Unlock Your Phone with NFC – Ring & Manicure

Unlock your phone by just picking it up! No more pesky password or gesture PIN, just scan an NFC tag! This guide covers creating an NFC ring, putting an NFC tag in your nail polish, modding your Android installation to read tags from the lockscreen, and creating an automation toolchain to unlock the phone when the desired tag is scanned.

The software side of this project can be pretty tricky, and even scary if you’ve never jailbroken a phone before, which is required to get the phone to read NFC from the lockscreen.

However, you can still do a lot of fun projects without modding your Android install, just skip that step and head straight to the page about NFC+ Tasker Automation. You won’t be able to log into your phone with your nail polish, but you could do all kinds of other things like start playing Barry White when you place your phone on the nightstand (just sayin’).The following pages were very helpful while making this guide:

NFC Tag Ring

Measure your finger or ring that fits well to determine what size to go for– then seek out RFID tags with a coil close to this same diameter.

You can also take a bigger tag like the business card-size one pictured above, and dissolve away the plastic with acetone (cover with plastic and a rubber band and keep in a well-ventilated space until the antenna and chip can be easily removed).

Test your tag periodically to be sure it still scans (here we’re using the NFC Tools app).

If using a larger tag, you will need to rewind the antenna coil to fit your finger. Be careful not to scratch or break the thin enameled antenna wire!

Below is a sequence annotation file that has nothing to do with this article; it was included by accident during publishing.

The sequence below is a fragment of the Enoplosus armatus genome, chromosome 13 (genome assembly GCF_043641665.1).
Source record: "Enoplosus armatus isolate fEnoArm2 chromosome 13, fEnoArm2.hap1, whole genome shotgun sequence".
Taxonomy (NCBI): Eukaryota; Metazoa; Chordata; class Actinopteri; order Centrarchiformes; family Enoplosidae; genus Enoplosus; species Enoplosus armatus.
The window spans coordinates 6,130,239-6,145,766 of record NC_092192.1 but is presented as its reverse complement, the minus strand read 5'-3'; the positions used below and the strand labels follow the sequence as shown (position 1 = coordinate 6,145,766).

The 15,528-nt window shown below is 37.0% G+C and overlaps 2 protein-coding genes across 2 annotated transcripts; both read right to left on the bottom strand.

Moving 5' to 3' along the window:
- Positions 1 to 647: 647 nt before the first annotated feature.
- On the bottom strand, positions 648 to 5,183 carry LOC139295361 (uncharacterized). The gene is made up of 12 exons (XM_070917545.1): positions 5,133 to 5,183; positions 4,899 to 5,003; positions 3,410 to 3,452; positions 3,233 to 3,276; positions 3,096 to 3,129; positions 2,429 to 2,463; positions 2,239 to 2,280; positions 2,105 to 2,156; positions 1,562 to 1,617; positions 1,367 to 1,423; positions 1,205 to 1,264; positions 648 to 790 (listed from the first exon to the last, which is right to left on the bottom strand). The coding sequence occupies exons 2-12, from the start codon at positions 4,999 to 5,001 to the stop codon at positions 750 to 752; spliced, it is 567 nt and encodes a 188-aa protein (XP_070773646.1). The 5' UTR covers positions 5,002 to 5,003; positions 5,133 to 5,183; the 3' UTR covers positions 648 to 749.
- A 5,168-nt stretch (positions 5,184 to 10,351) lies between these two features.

We modeled up two 3D printable rings with channels for the antenna coil, should you have a 3D printer handy. Adjust the size to match your finger and tuck the wire and chip into the interior groove on the ring. Test that it still scans! We broke a few tags before we got one to work.

The most straightforward way to make an NFC ring is to glue a tag to an adjustable ring base (with E6000 craft adhesive, of course). The black tag pictured came out of our MiFare bracelet (we just cut it open and removed the tag disc).

NFC Manicure

Another way to put NFC tags on your hand is to laminate one into your nail polish! We pulled this small tag out of one of the leather fobs in the store, and trimmed the plastic close to the antenna until the layers peeled apart, then removed any stick residue with rubbing alcohol.

Curve the antenna coil over a round object like a ring mandrel. The tag should fit snugly to the curve of your nail without springing up away from it.

Apply bonding agent and gel base coat layer to your nail.

Stick the tag to the base coat, using a piece of clear packing tape to keep it in position if necessary. Cure the base coat layer in your UV lamp for ~2 minutes, then remove the tape. The tag should be pretty stuck to your nail by now!

Apply and cure several coats of gel top coat over the nail and tag, making sure to seal in the edges of the antenna coil.

We used three coats, but you may prefer even more! After the final coat, use rubbing alcohol to wipe away the sticky residue and you’ve got a fancy new RFID manicure!

Mod Android Installation

Use these instructions at your own risk! We assume no responsibility for what happens to your phone. The instructions below WILL wipe all your personal data from your device and there is the potential to cause permanent damage to your phone. Also your warranty will probably be voided. You have been warned!

This guide was created using an Apple computer running OS X 10.9.2 and a Nexus 4 Android phone running KitKat 4.4.2. We’ll try to keep the instructions as general as possible, but if you’re using something other than these exact devices and software versions, the process may differ, and the suggested tools here might not work for you.